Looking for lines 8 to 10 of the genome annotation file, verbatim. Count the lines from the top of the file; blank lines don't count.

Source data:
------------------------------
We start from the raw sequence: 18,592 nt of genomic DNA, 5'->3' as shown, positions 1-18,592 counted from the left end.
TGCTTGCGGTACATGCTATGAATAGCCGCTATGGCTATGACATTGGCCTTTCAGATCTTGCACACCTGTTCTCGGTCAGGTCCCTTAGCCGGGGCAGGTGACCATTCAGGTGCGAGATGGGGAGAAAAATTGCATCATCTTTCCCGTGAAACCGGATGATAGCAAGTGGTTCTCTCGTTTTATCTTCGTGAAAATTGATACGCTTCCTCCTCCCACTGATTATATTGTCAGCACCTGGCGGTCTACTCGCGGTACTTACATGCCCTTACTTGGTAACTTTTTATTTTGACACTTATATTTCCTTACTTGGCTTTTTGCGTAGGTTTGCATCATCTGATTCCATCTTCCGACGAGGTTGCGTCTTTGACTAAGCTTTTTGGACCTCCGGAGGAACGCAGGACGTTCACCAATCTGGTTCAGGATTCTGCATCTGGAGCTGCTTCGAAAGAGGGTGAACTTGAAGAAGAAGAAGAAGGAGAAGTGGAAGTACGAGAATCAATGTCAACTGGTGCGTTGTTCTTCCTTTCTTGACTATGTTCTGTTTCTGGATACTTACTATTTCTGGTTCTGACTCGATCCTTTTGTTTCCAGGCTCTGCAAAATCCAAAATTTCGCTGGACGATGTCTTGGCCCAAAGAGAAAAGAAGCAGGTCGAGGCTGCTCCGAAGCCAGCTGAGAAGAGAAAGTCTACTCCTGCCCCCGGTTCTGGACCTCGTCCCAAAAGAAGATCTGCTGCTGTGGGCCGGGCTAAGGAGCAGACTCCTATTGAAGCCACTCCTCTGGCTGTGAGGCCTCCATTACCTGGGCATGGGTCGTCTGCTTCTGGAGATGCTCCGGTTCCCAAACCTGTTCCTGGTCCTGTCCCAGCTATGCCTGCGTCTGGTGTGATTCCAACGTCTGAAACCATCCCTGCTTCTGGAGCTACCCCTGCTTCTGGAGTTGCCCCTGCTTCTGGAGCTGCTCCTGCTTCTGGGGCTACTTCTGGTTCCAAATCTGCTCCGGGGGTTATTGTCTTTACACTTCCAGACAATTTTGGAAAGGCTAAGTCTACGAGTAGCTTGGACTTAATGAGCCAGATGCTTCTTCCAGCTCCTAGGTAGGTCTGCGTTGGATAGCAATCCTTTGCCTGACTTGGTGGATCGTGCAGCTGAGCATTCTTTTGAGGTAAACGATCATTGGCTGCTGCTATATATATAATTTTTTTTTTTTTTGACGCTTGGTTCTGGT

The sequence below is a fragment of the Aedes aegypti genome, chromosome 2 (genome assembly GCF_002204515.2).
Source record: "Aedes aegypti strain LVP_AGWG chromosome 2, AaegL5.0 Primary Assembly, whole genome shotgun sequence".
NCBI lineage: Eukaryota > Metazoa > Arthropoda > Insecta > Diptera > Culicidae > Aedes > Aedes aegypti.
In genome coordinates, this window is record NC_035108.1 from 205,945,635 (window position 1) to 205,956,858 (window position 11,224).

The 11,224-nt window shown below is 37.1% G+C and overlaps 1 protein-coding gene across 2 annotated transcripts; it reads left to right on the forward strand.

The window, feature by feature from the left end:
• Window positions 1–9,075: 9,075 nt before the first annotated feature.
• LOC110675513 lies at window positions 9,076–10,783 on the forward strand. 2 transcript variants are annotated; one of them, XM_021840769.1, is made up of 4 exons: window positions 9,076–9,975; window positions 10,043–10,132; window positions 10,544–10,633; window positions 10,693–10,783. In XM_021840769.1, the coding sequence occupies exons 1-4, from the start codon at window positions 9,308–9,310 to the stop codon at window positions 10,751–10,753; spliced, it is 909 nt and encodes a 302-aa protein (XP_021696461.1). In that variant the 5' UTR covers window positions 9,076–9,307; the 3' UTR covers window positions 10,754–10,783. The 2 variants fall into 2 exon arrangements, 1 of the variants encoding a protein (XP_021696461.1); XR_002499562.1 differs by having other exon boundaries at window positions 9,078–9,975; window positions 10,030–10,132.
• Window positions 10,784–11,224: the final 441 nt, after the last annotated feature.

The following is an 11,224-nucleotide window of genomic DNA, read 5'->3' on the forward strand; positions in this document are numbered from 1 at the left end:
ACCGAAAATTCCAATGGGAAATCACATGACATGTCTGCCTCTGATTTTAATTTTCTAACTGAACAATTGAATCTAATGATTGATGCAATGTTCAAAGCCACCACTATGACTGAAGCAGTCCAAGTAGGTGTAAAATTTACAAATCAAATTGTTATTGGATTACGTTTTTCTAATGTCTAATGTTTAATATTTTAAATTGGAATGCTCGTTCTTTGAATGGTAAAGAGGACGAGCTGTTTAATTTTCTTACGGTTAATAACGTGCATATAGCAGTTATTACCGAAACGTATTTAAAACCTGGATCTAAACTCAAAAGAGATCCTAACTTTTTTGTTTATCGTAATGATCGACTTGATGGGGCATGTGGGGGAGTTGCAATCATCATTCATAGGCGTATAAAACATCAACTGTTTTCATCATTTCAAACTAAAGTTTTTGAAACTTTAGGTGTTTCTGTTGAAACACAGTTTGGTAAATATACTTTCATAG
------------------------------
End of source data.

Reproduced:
The window, feature by feature from the left end:
• Window positions 1–9,075: 9,075 nt before the first annotated feature.
• LOC110675513 lies at window positions 9,076–10,783 on the forward strand. 2 transcript variants are annotated; one of them, XM_021840769.1, is made up of 4 exons: window positions 9,076–9,975; window positions 10,043–10,132; window positions 10,544–10,633; window positions 10,693–10,783. In XM_021840769.1, the coding sequence occupies exons 1-4, from the start codon at window positions 9,308–9,310 to the stop codon at window positions 10,751–10,753; spliced, it is 909 nt and encodes a 302-aa protein (XP_021696461.1). In that variant the 5' UTR covers window positions 9,076–9,307; the 3' UTR covers window positions 10,754–10,783. The 2 variants fall into 2 exon arrangements, 1 of the variants encoding a protein (XP_021696461.1); XR_002499562.1 differs by having other exon boundaries at window positions 9,078–9,975; window positions 10,030–10,132.